The Solicitors Regulation Authority (SRA) is leading a project called the Agile Nations Lawtech Innovation Network (ANLIN) aimed at helping to create a global market for legal services.
It is one of 10 initiatives agreed this week by the seven countries that make up the Agile Nations – the UK, Denmark, Canada, Italy, Japan, Singapore and the United Arab Emirates (UAE), which between them account for 15% of global gross domestic product.
Launched last December with the support of the World Economic Forum and the Organisation for Economic Co-operation and Development (OECD), Agile Nations reflects the seven countries’ commitment to creating a regulatory environment in which new ideas can thrive.
The agreement paves the way for them to cooperate in helping innovators navigate each country’s rules, test new ideas with regulators and scale them across the seven markets.
Priority areas for cooperation include the green economy, mobility, data, financial and professional services, and medical diagnosis and treatment
A conference held this week by the seven countries under the UK’s leadership was also joined by observer member Finland, which is contributing on an ad hoc basis.
The 10 projects are across six priority workstreams that sit at the heart of technological advancements: pro-innovation approaches to regulation; data and communications; green tech; medical devices and treatments; mobility; and professional business services.
It is under the latter heading that the SRA is leading the multilateral project with support from legal organisations in Canada and the UAE as members, along with Singapore and other legal jurisdictions as observers.
The ANLIN project, which will run to March 2022, is described as “a collaborative knowledge-sharing initiative aimed at advancing areas including lawtech ethical standards, access to justice, consumer protection and competition”.
The UK government explained: “It supports a sustainable global market in legal services through innovative legal services, by sharing experiences, working jointly on lessons learned, helping innovators navigate regulation across borders and facilitating responsible cross-border experimentation of new ideas.”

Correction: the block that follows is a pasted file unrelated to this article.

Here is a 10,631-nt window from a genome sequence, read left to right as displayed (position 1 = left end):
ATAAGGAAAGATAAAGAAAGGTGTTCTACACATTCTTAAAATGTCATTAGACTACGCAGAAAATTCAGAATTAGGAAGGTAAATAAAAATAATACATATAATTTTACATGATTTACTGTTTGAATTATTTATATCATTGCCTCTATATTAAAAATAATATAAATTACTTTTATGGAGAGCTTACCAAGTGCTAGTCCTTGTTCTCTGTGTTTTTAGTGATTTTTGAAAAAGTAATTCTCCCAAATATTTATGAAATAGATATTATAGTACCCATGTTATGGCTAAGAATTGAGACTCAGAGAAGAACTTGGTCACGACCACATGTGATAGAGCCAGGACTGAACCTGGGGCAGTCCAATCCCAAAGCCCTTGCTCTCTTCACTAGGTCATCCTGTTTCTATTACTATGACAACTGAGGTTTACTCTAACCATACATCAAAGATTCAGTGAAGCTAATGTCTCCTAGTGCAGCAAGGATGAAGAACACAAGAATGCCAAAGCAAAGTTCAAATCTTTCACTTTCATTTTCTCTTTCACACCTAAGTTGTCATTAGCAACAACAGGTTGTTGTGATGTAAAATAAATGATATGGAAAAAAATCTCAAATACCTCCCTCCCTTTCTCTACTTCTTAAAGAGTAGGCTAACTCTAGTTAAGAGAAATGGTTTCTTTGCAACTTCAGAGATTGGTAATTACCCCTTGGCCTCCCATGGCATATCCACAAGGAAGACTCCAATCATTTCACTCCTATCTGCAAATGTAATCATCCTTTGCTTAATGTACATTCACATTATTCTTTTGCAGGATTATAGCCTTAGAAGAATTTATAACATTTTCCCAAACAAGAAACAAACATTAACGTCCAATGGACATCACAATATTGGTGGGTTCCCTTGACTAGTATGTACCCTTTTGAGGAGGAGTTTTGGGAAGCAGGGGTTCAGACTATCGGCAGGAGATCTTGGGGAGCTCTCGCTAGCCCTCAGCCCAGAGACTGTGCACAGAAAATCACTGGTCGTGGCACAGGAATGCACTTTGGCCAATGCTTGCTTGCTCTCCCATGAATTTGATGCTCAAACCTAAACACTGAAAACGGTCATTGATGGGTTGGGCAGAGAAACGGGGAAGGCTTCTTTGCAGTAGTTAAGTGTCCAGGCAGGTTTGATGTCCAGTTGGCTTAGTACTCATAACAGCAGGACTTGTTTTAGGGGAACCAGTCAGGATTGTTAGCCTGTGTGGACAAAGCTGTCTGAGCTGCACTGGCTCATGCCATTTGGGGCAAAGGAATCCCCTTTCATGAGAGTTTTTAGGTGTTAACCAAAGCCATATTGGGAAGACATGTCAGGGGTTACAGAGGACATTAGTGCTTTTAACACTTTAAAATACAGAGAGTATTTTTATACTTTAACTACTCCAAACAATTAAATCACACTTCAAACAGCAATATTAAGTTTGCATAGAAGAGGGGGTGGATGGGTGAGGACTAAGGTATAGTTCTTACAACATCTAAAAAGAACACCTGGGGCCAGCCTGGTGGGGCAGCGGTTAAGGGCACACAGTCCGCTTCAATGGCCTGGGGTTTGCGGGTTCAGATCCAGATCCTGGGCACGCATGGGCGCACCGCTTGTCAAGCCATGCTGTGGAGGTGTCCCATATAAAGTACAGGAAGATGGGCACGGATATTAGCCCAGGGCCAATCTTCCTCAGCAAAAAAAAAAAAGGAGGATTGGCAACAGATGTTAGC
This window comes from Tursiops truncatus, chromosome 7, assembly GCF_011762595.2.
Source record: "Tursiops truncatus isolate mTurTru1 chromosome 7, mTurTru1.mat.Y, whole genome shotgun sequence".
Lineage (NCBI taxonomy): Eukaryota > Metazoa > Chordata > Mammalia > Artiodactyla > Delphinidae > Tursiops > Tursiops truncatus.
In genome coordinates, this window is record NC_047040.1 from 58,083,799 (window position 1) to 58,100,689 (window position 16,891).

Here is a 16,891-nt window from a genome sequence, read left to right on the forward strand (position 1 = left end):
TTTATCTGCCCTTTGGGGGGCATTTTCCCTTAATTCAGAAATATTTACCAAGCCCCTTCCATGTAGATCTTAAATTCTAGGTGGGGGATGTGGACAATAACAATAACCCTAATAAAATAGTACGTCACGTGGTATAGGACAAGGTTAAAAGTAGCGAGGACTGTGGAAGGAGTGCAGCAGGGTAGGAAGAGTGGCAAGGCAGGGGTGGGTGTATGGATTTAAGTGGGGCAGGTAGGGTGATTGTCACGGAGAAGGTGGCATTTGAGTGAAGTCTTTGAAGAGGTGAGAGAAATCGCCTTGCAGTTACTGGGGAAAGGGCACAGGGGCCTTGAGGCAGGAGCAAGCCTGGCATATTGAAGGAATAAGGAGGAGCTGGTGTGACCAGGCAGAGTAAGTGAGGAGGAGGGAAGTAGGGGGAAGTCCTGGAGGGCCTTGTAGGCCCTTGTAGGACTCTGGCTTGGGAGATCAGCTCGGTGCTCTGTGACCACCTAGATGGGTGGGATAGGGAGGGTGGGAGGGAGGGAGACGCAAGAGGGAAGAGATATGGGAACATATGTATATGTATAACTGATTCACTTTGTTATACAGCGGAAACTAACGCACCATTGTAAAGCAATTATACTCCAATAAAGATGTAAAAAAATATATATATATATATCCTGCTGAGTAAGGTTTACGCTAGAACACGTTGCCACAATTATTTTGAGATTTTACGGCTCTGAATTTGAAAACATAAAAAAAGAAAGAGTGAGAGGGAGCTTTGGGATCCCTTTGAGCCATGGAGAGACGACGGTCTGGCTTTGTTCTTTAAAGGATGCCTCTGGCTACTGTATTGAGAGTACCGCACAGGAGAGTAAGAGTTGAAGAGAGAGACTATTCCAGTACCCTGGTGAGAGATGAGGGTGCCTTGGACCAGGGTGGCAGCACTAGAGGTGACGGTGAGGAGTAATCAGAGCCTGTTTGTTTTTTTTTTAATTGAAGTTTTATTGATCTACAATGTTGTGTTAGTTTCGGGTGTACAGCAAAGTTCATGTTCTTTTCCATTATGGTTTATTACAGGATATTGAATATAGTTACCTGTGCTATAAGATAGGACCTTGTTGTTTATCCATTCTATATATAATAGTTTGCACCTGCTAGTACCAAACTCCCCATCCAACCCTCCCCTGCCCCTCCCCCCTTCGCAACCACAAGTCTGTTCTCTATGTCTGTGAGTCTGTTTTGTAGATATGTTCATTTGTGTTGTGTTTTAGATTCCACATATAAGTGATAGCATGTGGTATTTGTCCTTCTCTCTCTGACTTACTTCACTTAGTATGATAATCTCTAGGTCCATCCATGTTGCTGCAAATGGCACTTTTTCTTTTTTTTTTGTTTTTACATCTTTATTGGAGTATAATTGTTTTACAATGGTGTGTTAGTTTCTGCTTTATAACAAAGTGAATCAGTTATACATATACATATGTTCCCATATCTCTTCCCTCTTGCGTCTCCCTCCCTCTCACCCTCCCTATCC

Three key drivers for the working group’s activities have been identified with the goal of building international collaboration and gaining a shared understanding of the impact of lawtech:
- Collaboration – the production a set of high-level principles to be agreed by participants as a common platform to respond to innovators making contact from other jurisdictions
- Communication – the sharing of the benefits of using legal tech based on the experience of the leading lawtech jurisdictions through a series of case studies that other nations can use; and
- Consumer-focused – highlighting the ethical considerations and data protocols in place to ensure the protection of client data across the jurisdictions when legal technology is being used.
The announcement continued: “This project will show that lawtech offers positive developments globally for both legal professionals and for legal services users, helping to improve efficiency, overcome access to justice barriers and reduce costs.
“The project will also highlight the common themes and questions lawtech raises and the distinctions highlighted by different legal systems and international approaches in legal services provision.”
SRA chair Anna Bradley said “We’re pleased to be chosen to lead one of the ten projects ministers selected for the Agile Nations programme. The project will test how lawtech can benefit the consumers of legal services and the legal professions alike.”
“We will be working closely with our lead partners in Canada and UAE, and engaging observers from Singapore and other jurisdictions, to gain a shared understanding of the impact and potential economic boost that lawtech can bring for professional services.”
Business minister Lord Callanan said: “Unleashing innovation and entrepreneurship will be key as we look to build back better from the pandemic, and the UK is ready to work with like-minded countries to make this happen.
“The projects agreed today will blaze a trail for regulators around the world, promising new opportunities on the horizon for our most innovative businesses, helping them thrive across borders.”
Other projects include ironing out potential cyber-security issues in the Internet of Things, tackling food production challenges in countries that face water scarcity, and improving the flow of cargo in supply chains by developing an international coordinated and harmonised approach to pre-loading advance cargo information.